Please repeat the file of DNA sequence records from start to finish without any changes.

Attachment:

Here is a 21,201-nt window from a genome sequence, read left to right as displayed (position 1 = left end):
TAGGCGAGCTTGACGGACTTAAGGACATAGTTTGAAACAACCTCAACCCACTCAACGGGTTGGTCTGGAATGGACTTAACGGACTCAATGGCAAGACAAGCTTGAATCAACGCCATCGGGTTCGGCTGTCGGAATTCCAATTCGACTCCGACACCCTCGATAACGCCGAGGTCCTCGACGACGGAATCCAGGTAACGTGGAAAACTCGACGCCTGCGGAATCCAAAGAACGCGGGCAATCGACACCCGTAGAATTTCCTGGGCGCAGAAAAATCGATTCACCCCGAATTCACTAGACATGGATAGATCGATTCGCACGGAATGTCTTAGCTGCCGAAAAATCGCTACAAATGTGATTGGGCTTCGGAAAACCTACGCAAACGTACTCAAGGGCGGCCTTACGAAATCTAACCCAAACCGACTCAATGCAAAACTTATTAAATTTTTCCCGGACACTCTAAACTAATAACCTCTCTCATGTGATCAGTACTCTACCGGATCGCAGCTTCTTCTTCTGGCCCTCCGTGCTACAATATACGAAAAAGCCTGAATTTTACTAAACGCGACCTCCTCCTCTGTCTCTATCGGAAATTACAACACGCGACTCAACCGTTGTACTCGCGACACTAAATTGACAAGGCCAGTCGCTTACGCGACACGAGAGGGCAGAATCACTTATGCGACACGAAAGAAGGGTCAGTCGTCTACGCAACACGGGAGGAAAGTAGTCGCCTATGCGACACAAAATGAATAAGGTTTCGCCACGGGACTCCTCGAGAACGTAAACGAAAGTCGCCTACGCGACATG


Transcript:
Here is a 21,201-nt window from a genome sequence, read left to right as displayed (position 1 = left end):
TAGGCGAGCTTGACGGACTTAAGGACATAGTTTGAAACAACCTCAACCCACTCAACGGGTTGGTCTGGAATGGACTTAACGGACTCAATGGCAAGACAAGCTTGAATCAACGCCATCGGGTTCGGCTGTCGGAATTCCAATTCGACTCCGACACCCTCGATAACGCCGAGGTCCTCGACGACGGAATCCAGGTAACGTGGAAAACTCGACGCCTGCGGAATCCAAAGAACGCGGGCAATCGACACCCGTAGAATTTCCTGGGCGCAGAAAAATCGATTCACCCCGAATTCACTAGACATGGATAGATCGATTCGCACGGAATGTCTTAGCTGCCGAAAAATCGCTACAAATGTGATTGGGCTTCGGAAAACCTACGCAAACGTACTCAAGGGCGGCCTTACGAAATCTAACCCAAACCGACTCAATGCAAAACTTATTAAATTTTTCCCGGACACTCTAAACTAATAACCTCTCTCATGTGATCAGTACTCTACCGGATCGCAGCTTCTTCTTCTGGCCCTCCGTGCTACAATATACGAAAAAGCCTGAATTTTACTAAACGCGACCTCCTCCTCTGTCTCTATCGGAAATTACAACACGCGACTCAACCGTTGTACTCGCGACACTAAATTGACAAGGCCAGTCGCTTACGCGACACGAGAGGGCAGAATCACTTATGCGACACGAAAGAAGGGTCAGTCGTCTACGCAACACGGGAGGAAAGTAGTCGCCTATGCGACACAAAATGAATAAGGTTTCGCCACGGGACTCCTCGAGAACGTAAACGAAAGTCGCCTACGCGACATG